Fathers of America, it’s time for us to unite and leave the crusts on the bread of our progeny. This, I know, will be unpopular with the child community. There will be protests. But we should persist nonetheless. Why? Because it’s the right thing to do.
Crusts – as my 4- and 5-year old sons remind me often – are yucky. Those two, prodigious loaf munchers, are loath to consider a sandwich or slice of toast if the aforementioned bread is ringed by crust. They demand nothing but the good stuff. They demand nothing but the highlights. But life is not like that. Food is not like that so I have started to say no. “You do not have to eat them,” I explain, “but I’m not cutting them off either.”
I could really use some backup on this because it’s going over poorly – and also because it matters.
There are a few ways in which it matters. Lets start big. Roughly 133 billion pounds of food are wasted each year. That’s a lot of waste. That’s a lot of land, a lot of crusts. And the problem will not get better if we do not cultivate the idea that food is to be eaten in its entirety. Should we do this by force-feeding kids crust? Of course not. That’s cruel and it will give them all weird complexes. But we do not have to help children be wasteful either. We can explain the deal to kids and they can make their choices. The key is to not be a facilitator or a pusher.
As a child of the bullshit “Clean your Plate. Kids are starving in Africa! ” dinner table philosophy, I can attest it was no bueño. The intention may have been noble but the execution was, as it often is with all things guilt-driven, garbage. Parents – or at least my rental units – never bothered to build a bridge between that first sentence and the second. And so, as a kid with steamed broccoli swishing around his mouth, I wondered how my consumption helped or hurt anyone. Do they ship leftovers to Africa? No, they do not.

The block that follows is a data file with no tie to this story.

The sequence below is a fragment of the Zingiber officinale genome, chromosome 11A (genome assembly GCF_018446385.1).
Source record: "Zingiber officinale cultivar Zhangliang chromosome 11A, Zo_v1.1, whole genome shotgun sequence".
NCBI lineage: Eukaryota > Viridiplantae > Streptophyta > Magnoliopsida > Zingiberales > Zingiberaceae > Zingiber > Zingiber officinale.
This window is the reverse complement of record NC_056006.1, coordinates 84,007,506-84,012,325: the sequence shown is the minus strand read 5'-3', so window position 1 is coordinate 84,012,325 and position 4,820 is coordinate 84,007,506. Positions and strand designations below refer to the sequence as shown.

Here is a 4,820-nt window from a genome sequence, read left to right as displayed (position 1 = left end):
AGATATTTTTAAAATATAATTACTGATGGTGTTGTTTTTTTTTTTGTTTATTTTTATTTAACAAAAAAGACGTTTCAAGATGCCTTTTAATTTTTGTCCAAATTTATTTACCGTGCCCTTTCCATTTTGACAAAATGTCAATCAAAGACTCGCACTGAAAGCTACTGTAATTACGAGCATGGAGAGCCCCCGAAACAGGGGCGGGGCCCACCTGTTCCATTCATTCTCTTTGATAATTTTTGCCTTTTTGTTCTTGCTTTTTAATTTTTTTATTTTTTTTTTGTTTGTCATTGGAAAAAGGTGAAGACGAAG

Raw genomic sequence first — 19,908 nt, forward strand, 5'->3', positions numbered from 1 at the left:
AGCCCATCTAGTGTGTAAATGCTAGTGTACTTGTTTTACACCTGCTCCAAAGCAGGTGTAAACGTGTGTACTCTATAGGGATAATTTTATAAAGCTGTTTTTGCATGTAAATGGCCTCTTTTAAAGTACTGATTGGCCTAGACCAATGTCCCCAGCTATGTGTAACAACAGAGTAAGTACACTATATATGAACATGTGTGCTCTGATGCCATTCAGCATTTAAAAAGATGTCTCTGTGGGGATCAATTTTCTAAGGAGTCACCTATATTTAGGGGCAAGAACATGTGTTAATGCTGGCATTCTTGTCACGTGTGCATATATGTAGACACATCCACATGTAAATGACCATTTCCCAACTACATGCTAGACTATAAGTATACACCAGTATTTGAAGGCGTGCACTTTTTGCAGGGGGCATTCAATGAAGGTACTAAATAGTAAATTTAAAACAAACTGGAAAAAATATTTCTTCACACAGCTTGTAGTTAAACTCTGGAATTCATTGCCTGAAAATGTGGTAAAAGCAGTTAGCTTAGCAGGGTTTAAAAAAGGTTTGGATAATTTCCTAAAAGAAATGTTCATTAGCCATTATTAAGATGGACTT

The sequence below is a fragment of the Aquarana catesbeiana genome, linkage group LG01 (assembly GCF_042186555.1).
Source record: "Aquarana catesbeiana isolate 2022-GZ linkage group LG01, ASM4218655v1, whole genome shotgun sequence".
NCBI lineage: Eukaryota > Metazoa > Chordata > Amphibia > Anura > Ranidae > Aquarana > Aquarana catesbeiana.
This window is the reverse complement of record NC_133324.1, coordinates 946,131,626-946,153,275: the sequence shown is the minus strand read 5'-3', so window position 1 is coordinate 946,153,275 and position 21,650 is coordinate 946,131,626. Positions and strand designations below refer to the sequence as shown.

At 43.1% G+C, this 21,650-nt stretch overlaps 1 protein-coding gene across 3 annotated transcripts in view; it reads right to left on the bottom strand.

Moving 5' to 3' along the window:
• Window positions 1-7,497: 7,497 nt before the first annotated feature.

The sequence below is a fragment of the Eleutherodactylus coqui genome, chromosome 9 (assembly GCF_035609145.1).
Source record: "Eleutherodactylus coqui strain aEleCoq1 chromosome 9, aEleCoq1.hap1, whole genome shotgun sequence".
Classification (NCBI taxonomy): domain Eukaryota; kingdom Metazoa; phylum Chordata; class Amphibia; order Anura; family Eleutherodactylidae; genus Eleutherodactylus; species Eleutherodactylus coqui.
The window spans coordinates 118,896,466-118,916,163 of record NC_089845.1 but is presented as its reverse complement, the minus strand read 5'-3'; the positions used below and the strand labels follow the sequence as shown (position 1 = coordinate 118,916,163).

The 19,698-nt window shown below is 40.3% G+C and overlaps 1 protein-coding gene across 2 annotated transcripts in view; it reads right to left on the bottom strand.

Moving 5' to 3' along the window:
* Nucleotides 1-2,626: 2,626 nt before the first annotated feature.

So I am not advocating for forcing a child to eat crust. What I am asking is that we do not edit out of a child’s culinary experience that crusts exist. In crust, there are valuable lessons about life to be had. This is the smaller argument, but also the more compelling one.
As a boy, I was naturally a crust-hater, but I was also a puzzler of crusts. How and why, I wondered, did they form? Was the crummy crust – and even worse, the ends of a loaf of bread in which the crust: non-crust ratio was damn near 2: 1 – all that necessary when the rest of a loaf of bread was so delicious? Young and callow was I when I learned that crust is not formed from a second type of dough. Crust forms when dough is baked, a result of the Maillard Reaction in which enzymes and acids and sugars in the dough are turned dark by the intense heat. It’s evidence of process. It’s proof that food does not just appear.
Crust also helps. Crust protects the inside bread. In fact, the soft and carefree crumb of the inside dough would not exist at all if not for the crust. The dough that became crust gave up its doughiness so that other dough could live. It’s Gallipoli dough. It’s soldier dough. It’s savior dough.
By cutting the crust from the sandwiches and toast presented to your children, you are robbing them of that lesson and teaching them that it’s okay to live within a food system and never grapple with its particulars. For both moral and very practical reasons, this is not so. Children of crust cutters privilege pleasure over agency and understanding. There’s danger there. Not, you know, real dangerbut danger nonetheless.
That lesson does not need to be explicit but it’ll be there. Simply by showing you can not have bread without the crust, you can not have freedom without those who defend it, you can not have life without death, you are saying you can not have light without darkness. Look, breakfast and toddlerdom might all be too early to lay some heavy Jungian shadow stuff out on the table. But a slice of bread is a tidy metaphor for reality. Trust your kids to take a bite.